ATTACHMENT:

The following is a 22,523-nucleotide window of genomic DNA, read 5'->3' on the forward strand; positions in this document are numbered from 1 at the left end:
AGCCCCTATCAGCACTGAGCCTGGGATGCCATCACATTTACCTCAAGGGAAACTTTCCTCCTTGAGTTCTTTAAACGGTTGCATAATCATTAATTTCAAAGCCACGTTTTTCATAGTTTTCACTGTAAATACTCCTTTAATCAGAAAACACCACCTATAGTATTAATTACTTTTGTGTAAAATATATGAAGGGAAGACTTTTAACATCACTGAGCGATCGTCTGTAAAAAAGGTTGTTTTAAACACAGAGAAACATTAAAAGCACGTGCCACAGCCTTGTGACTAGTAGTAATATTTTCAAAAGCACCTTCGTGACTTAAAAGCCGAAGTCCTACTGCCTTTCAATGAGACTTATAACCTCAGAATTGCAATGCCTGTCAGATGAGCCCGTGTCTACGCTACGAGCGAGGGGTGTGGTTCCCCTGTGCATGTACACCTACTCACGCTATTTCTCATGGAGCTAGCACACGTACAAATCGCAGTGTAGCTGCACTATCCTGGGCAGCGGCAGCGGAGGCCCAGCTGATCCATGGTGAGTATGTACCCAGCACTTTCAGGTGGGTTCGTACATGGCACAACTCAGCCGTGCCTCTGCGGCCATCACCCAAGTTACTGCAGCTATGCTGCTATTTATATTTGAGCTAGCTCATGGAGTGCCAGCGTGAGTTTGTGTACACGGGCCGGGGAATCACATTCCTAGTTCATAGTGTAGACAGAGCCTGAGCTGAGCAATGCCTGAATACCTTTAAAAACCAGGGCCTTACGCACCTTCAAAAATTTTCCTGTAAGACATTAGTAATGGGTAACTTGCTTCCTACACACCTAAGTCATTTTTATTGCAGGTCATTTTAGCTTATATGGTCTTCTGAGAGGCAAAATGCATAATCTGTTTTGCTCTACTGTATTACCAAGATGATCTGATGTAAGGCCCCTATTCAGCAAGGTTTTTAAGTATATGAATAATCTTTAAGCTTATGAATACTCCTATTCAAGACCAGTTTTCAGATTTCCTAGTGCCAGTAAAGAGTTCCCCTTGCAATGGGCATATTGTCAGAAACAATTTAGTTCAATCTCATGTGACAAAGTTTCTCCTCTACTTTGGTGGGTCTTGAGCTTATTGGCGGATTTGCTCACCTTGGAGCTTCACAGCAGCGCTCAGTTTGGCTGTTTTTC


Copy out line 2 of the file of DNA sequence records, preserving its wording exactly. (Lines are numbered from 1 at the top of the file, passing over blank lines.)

AGCCCCTATCAGCACTGAGCCTGGGATGCCATCACATTTACCTCAAGGGAAACTTTCCTCCTTGAGTTCTTTAAACGGTTGCATAATCATTAATTTCAAAGCCACGTTTTTCATAGTTTTCACTGTAAATACTCCTTTAATCAGAAAACACCACCTATAGTATTAATTACTTTTGTGTAAAATATATGAAGGGAAGACTTTTAACATCACTGAGCGATCGTCTGTAAAAAAGGTTGTTTTAAACACAGAGAAACATTAAAAGCACGTGCCACAGCCTTGTGACTAGTAGTAATATTTTCAAAAGCACCTTCGTGACTTAAAAGCCGAAGTCCTACTGCCTTTCAATGAGACTTATAACCTCAGAATTGCAATGCCTGTCAGATGAGCCCGTGTCTACGCTACGAGCGAGGGGTGTGGTTCCCCTGTGCATGTACACCTACTCACGCTATTTCTCATGGAGCTAGCACACGTACAAATCGCAGTGTAGCTGCACTATCCTGGGCAGCGGCAGCGGAGGCCCAGCTGATCCATGGTGAGTATGTACCCAGCACTTTCAGGTGGGTTCGTACATGGCACAACTCAGCCGTGCCTCTGCGGCCATCACCCAAGTTACTGCAGCTATGCTGCTATTTATATTTGAGCTAGCTCATGGAGTGCCAGCGTGAGTTTGTGTACACGGGCCGGGGAATCACATTCCTAGTTCATAGTGTAGACAGAGCCTGAGCTGAGCAATGCCTGAATACCTTTAAAAACCAGGGCCTTACGCACCTTCAAAAATTTTCCTGTAAGACATTAGTAATGGGTAACTTGCTTCCTACACACCTAAGTCATTTTTATTGCAGGTCATTTTAGCTTATATGGTCTTCTGAGAGGCAAAATGCATAATCTGTTTTGCTCTACTGTATTACCAAGATGATCTGATGTAAGGCCCCTATTCAGCAAGGTTTTTAAGTATATGAATAATCTTTAAGCTTATGAATACTCCTATTCAAGACCAGTTTTCAGATTTCCTAGTGCCAGTAAAGAGTTCCCCTTGCAATGGGCATATTGTCAGAAACAATTTAGTTCAATCTCATGTGACAAAGTTTCTCCTCTACTTTGGTGGGTCTTGAGCTTATTGGCGGATTTGCTCACCTTGGAGCTTCACAGCAGCGCTCAGTTTGGCTGTTTTTC